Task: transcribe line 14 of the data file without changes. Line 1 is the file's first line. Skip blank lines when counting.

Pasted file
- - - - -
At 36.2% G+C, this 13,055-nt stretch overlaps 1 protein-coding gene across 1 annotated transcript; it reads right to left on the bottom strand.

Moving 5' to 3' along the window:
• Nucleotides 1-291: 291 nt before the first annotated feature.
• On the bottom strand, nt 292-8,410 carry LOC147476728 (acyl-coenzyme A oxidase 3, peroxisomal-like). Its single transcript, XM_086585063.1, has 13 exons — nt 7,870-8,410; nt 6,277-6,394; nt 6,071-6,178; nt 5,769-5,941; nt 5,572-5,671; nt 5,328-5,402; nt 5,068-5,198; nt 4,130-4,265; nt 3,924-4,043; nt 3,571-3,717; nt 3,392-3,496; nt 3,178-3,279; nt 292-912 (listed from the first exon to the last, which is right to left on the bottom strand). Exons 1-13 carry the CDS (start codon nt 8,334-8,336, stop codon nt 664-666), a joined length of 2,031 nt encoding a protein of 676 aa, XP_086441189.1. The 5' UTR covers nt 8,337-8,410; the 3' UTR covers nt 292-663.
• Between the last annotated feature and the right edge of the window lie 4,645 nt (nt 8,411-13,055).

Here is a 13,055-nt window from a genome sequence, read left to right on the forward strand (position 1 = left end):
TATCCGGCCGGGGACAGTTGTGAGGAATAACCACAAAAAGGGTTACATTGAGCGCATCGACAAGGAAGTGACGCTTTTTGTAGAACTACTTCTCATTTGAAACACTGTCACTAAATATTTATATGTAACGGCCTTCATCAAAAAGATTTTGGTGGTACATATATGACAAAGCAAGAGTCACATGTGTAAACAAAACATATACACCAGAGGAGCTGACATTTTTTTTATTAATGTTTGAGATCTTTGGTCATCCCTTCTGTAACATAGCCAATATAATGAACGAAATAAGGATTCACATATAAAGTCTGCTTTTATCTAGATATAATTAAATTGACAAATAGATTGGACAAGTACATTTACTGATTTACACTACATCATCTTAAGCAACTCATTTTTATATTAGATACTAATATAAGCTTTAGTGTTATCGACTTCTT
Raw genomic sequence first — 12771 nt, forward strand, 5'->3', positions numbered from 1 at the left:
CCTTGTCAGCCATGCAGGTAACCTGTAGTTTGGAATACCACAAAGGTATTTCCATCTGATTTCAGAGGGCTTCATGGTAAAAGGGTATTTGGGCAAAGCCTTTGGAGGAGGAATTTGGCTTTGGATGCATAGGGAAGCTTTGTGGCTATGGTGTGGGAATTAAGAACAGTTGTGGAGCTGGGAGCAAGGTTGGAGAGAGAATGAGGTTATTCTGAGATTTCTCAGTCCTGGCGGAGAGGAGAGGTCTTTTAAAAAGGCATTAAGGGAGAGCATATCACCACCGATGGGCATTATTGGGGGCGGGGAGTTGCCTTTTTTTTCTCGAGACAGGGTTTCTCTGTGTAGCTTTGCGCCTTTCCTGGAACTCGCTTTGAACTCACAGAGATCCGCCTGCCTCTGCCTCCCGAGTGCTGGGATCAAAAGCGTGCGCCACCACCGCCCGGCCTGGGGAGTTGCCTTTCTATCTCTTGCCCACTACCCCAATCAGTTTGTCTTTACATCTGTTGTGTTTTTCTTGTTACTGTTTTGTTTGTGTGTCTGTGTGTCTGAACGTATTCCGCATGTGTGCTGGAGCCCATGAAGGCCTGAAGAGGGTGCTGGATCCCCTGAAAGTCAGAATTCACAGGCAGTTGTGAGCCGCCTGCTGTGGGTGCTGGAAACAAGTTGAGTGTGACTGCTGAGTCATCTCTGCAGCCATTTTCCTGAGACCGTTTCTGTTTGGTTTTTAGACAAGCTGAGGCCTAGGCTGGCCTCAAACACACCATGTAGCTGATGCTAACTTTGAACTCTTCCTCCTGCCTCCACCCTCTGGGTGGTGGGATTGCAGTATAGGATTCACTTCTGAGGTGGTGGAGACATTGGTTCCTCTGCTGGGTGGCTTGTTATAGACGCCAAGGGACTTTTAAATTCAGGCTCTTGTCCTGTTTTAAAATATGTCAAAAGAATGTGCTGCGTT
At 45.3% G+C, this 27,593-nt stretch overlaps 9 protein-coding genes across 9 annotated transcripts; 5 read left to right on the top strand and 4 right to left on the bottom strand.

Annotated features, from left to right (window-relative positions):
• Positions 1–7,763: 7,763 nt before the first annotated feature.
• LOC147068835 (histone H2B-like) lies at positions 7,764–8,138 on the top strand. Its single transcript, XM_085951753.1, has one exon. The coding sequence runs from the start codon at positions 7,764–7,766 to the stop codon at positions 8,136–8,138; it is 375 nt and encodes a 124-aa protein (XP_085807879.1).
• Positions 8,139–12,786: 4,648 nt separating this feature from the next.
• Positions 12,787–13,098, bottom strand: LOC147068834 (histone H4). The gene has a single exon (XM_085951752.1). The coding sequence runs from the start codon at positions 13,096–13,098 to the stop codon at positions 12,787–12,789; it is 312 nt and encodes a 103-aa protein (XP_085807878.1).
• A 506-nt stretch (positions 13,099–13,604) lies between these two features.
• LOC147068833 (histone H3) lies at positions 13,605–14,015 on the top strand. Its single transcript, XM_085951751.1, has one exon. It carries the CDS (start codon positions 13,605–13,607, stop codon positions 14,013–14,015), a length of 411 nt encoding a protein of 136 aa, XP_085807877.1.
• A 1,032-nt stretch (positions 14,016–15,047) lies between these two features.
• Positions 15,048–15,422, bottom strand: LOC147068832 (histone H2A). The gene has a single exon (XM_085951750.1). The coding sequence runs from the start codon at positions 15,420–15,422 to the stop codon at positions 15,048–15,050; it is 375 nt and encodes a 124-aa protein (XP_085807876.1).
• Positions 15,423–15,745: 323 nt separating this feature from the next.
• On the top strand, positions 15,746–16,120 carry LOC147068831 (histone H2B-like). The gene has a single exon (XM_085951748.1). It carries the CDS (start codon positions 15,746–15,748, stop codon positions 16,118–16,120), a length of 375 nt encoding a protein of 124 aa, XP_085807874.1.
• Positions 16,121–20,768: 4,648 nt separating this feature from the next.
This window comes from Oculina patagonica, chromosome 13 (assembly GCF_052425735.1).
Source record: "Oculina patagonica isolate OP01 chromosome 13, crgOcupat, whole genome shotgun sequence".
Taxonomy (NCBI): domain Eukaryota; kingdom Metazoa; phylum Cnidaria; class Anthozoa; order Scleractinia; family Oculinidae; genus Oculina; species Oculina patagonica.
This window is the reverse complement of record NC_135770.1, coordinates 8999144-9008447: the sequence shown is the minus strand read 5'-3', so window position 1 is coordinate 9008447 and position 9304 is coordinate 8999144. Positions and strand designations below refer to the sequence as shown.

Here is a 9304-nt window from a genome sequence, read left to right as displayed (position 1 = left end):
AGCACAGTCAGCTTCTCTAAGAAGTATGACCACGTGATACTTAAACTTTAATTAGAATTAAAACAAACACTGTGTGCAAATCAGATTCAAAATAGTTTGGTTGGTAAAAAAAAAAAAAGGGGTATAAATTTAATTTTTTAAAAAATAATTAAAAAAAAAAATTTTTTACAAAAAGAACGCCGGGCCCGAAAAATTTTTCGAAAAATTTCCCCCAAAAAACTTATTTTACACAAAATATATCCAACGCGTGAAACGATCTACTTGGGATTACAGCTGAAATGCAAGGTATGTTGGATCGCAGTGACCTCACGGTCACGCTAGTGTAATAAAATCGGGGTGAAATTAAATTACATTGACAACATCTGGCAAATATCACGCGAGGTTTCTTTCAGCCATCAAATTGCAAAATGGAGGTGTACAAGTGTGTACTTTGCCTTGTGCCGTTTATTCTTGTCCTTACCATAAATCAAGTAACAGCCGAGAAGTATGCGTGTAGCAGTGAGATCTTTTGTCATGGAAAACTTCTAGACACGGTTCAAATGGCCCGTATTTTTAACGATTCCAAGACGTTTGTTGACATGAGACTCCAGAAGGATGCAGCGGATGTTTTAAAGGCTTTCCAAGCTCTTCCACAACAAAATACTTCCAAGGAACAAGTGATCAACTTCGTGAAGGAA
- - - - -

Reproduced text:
• Positions 8,139–12,786: 4,648 nt separating this feature from the next.